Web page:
BTL COVID-19 Resource Guide

As the world continues to learn more about coronavirus and its spread, it's vital to stay up-to-date on the latest developments. However, it's also important to make sure that the information being distributed is from credible sources. To that end, Between The Lines has compiled, [...]

Immigration, bigotry

By | 2011-08-25T09:00:00-04:00 August 25th, 2011|Opinions|

Compiled by Howard Israel

S/he Said

“I feel relief, and I thank the judge because she is a human being. If I was straight they would be helping me keep her here. I do feel relief today, and I am happy our marriage was being recognized a little bit at least.”
-Sujey Pando and Violeta Pando, a lesbian couple, legally married in Iowa, faced with Pando’s deportation as an undocumented immigrant until the federal judge stopped the proceedings because of a sudden Obama Administration policy change that considers undocumented immigrants who pose no security risks with family in the U.S., including lesbian and gay families, to be low priority for deportation,, Aug. 20. Pando’s mother, who has permanent residency status, obtained citizenship for her three sons, but not her daughter, because she is a lesbian.

“I love the gays. I love everybody.”
-Anna Benson, author of a church roadside sign posted outside of the Sea Gate Community Chapel, in Wilmington, N.C., that stated: “God loves gays, but hates a perverted life style. Romans 1:26-27. Turn or burn.”, Aug. 15. Benson said the sign wasn’t meant to offend anyone because she feels no animosity towards homosexuals.

“They need to understand that not only is it OK to be gay, it’s also possible to be gay and an unflinching candidate for the nation’s highest office. I want to send the message to gay younger people and older people and everyone in between that you can do anything you want in life, and don’t feel bad about yourself and don’t feel you have to live your life the way I did.”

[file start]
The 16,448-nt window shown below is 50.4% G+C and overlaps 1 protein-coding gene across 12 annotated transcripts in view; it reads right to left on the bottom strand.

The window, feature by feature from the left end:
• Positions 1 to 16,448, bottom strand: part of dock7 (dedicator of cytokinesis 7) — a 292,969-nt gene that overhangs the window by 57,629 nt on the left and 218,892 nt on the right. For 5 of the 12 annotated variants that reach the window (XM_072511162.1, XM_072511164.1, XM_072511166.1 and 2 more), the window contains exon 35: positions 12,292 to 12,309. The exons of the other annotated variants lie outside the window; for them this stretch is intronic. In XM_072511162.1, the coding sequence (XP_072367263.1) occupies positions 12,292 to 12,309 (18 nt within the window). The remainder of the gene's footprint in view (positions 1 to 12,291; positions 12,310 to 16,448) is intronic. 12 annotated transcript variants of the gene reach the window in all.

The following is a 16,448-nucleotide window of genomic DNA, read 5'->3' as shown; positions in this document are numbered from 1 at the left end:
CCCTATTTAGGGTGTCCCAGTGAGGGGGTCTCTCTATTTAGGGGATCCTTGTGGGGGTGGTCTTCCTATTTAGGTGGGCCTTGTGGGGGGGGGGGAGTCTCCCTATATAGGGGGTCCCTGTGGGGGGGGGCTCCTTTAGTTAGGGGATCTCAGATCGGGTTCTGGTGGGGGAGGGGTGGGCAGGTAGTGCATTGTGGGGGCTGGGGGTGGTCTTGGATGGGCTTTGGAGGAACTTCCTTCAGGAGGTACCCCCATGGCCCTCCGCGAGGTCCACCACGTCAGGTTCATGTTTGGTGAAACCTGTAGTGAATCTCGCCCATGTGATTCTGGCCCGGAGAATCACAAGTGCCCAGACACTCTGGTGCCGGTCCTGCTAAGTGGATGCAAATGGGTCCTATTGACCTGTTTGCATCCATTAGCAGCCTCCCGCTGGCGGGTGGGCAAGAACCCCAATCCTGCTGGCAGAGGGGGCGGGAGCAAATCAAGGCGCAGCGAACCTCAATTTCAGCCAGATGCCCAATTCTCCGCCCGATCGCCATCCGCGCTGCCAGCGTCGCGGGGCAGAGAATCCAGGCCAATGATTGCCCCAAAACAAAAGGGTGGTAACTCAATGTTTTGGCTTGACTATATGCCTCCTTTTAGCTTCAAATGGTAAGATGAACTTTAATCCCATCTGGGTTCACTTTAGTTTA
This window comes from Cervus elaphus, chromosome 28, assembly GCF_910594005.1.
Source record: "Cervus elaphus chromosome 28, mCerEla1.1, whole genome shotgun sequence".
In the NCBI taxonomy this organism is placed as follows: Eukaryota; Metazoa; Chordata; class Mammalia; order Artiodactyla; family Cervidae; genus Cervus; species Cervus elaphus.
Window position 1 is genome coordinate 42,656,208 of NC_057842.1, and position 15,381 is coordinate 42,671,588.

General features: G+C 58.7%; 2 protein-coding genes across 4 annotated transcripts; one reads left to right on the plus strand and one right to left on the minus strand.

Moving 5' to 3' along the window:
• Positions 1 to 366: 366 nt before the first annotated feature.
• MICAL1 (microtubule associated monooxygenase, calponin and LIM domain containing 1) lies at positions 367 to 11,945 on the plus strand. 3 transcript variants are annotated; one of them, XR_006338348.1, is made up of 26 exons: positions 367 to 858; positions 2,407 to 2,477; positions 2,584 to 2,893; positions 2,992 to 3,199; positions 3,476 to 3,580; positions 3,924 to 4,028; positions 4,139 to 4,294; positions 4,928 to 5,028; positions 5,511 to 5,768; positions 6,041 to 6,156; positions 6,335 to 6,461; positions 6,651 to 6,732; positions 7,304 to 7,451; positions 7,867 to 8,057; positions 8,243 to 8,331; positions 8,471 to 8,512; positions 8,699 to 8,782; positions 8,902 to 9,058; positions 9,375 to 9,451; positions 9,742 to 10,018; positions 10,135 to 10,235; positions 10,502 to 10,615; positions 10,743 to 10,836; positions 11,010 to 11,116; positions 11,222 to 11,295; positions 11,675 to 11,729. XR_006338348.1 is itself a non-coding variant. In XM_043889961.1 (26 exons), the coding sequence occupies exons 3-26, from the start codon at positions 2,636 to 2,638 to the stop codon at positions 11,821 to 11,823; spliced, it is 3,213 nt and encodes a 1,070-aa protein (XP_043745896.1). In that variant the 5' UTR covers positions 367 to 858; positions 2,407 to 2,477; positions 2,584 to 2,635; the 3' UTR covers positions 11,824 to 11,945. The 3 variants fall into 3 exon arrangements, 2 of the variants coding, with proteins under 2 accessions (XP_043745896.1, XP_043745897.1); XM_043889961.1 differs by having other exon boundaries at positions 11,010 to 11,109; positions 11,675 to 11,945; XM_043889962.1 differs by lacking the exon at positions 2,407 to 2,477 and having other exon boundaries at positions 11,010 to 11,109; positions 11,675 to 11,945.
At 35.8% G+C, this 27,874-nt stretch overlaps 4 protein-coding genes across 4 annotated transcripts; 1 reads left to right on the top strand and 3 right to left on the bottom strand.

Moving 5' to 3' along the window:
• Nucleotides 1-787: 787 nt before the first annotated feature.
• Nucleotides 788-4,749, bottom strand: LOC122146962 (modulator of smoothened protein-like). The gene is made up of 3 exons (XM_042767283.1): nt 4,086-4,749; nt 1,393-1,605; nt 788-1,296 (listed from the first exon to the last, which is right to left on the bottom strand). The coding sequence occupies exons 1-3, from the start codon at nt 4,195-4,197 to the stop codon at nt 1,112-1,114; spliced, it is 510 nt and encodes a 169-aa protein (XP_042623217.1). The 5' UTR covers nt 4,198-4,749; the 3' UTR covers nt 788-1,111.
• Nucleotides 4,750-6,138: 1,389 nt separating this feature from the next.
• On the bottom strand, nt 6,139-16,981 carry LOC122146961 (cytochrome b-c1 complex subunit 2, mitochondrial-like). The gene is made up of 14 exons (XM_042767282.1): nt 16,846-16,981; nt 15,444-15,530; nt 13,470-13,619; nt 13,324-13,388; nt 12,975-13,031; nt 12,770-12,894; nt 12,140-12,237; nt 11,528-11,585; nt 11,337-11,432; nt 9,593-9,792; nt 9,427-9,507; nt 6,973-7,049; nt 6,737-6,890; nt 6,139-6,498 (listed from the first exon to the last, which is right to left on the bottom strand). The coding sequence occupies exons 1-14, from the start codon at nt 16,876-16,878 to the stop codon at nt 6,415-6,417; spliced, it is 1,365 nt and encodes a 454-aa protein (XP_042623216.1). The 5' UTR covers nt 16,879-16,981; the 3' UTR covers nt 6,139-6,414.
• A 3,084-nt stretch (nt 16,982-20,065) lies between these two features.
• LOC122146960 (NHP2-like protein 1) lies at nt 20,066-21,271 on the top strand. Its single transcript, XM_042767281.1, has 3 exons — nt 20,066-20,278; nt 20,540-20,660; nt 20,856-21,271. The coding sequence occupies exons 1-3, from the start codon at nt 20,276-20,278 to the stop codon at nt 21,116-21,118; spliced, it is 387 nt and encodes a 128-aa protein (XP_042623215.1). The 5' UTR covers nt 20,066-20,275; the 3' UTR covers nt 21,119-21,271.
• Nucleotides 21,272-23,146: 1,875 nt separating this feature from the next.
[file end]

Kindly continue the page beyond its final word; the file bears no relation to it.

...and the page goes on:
-Fred Karger, Republican candidate for president, a retired political advisor and closeted for most of his 61 years who knows he stands no chance of becoming the Republican nominee, but wants to use the platform to let LGBT people know it’s OK to be gay and to aim high in life, in an article titled “Gay presidential candidate Fred Karger has a message,”, Aug. 9.

“Suggesting that ‘civil rights’ is a black issue and ‘gay rights’ is a white issue implies that LGBT equality is not a priority for black people. One of the problems with this ‘either/or,’ ‘black’ or ‘white’ approach is that it creates a false dichotomy between LGBT issues and other issues of social justice. It fosters a hierarchy of oppression in which certain matters are placed at the top of the political agenda while others are tabled. The greatest problem with this approach is its failure to highlight how multiple forms of oppression are interconnected. This failure to ‘connect the dots’ deceives black and other marginalized groups into believing that dealing with vital issues impacting our communities can, at best, be postponed indefinitely, or, at worst, be ignored completely.”
-The Rev. Dr. Dennis W. Wiley, in his column titled “Why LGBT Equality Is Not a ‘White’ Issue,, Aug. 17.

About the Author:

BTL Staff
Between The Lines has been publishing LGBTQ-related content in Southeast Michigan since the early '90s. This year marks the publication's 27th anniversary.